Governor Phil Bredesen today proposed the Volunteer State Solar Initiative, a comprehensive solar-energy and economic-development program that will use up to $62.5 million in federal American Recovery and Reinvestment Act funds to advance job creation, education, research, and renewable-power production in Tennessee. (Audio File
In announcing the new initiative, Bredesen was joined by legislative leaders and key partners including Oak Ridge National Laboratory (ORNL), the Tennessee Valley Authority (TVA), and the University of Tennessee (UT). Support was registered from Washington, D.C., by members of Tennessee’s congressional delegation, including U.S. House Science and Technology Committee Chairman Bart Gordon and Congressman John Tanner, a member of the House Ways and Means Committee.
Subject to approval by the U.S. Department of Energy (DOE) and the Tennessee General Assembly, the proposed initiative consists of two closely related projects:
• The Tennessee Solar Institute at UT and ORNL, which will focus on basic science and industry partnerships to improve the affordability and efficiency of solar products; and
• The West Tennessee Solar Farm near Brownsville, a five-megawatt 20-acre power generation facility at the Haywood County industrial megasite that will be one of the largest installations in the Southeast and serve as a demonstration tool for educational, research and economic-development purposes.
The West Tennessee Solar Farm will be located at the new Haywood County industrial megasite in a partnership with TVA, the nation’s largest public power company. Under a preliminary agreement, TVA will purchase power generated by the Solar Farm at a renewable-energy price. Proceeds from power sales will be reinvested in the site for maintenance, expansion and improvement.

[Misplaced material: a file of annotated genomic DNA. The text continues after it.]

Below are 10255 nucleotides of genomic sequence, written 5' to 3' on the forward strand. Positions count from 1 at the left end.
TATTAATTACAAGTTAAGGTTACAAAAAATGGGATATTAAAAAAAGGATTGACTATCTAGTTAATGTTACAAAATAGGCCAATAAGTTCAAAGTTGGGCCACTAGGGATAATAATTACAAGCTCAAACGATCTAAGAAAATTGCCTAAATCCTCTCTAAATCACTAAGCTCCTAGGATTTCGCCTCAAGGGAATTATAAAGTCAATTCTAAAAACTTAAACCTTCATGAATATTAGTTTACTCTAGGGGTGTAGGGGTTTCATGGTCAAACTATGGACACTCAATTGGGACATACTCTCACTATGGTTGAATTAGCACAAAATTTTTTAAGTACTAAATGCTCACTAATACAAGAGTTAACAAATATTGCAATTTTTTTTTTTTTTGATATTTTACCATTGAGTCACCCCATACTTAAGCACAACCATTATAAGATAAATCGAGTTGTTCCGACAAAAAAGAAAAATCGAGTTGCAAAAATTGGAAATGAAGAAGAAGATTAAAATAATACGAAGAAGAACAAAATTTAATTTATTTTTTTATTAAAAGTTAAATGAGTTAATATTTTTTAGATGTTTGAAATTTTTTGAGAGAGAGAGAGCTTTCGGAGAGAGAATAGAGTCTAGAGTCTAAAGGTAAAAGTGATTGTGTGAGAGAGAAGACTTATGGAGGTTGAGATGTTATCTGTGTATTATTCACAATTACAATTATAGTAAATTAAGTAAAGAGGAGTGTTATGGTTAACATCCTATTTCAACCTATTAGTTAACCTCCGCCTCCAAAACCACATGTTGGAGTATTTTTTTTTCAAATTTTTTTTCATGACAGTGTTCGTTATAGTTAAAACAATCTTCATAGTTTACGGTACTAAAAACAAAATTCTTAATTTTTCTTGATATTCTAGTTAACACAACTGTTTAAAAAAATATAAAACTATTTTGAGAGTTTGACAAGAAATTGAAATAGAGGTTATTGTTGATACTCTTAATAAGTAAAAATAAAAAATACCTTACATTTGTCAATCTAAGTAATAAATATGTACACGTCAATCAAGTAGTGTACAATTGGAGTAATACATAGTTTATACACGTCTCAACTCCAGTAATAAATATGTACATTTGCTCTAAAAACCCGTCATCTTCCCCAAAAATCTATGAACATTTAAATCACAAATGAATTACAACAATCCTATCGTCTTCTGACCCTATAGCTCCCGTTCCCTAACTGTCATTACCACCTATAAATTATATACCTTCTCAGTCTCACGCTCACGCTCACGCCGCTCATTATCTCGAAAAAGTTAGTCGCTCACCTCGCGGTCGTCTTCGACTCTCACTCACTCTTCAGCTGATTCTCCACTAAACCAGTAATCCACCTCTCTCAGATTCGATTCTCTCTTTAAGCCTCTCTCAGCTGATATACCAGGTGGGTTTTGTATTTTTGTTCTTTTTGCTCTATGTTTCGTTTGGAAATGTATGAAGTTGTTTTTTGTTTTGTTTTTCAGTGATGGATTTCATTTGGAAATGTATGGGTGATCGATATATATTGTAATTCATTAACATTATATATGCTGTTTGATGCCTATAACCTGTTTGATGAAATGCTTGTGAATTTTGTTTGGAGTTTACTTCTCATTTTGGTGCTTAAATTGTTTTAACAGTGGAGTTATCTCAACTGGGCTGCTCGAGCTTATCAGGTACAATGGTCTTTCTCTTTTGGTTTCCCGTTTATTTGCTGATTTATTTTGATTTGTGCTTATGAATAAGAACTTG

From an economic-development standpoint, the Solar Farm will be a unique asset to help market rural Haywood County to new industry, including renewable-energy product and equipment manufacturers that may be considering expanding in Tennessee.
Moreover, the farm will serve as a showcase for Tennessee-made solar products and components, such as panels assembled by Sharp Solar Energy Solutions Group, which operates a nearby manufacturing facility in Memphis, and glass produced by AGC Flat Glass, which has a longstanding manufacturing presence in Northeast Tennessee.
Additionally, the farm will include materials produced by more recent entrants to the Volunteer State, including Hemlock Semiconductor and Wacker Chemie AG, both producers of polycrystalline silicon, a key precursor element in photovoltaic solar panels. Product orders will represent a boost in short-term production for manufacturers such as Sharp and AGC Flat Glass and result in downstream economic activity associated with the installation.
In addition to supporting the Solar Institute’s research mission, the Solar Farm will serve as an educational site for students and the public. The farm, which will be located at a site to be determined along Interstate 40, will be Tennessee’s largest solar installation to date and one of the largest in the Southeast. Demonstrating the zero-carbon production of electricity on a highly visible and significant scale is expected to encourage future renewable-energy interest and investments.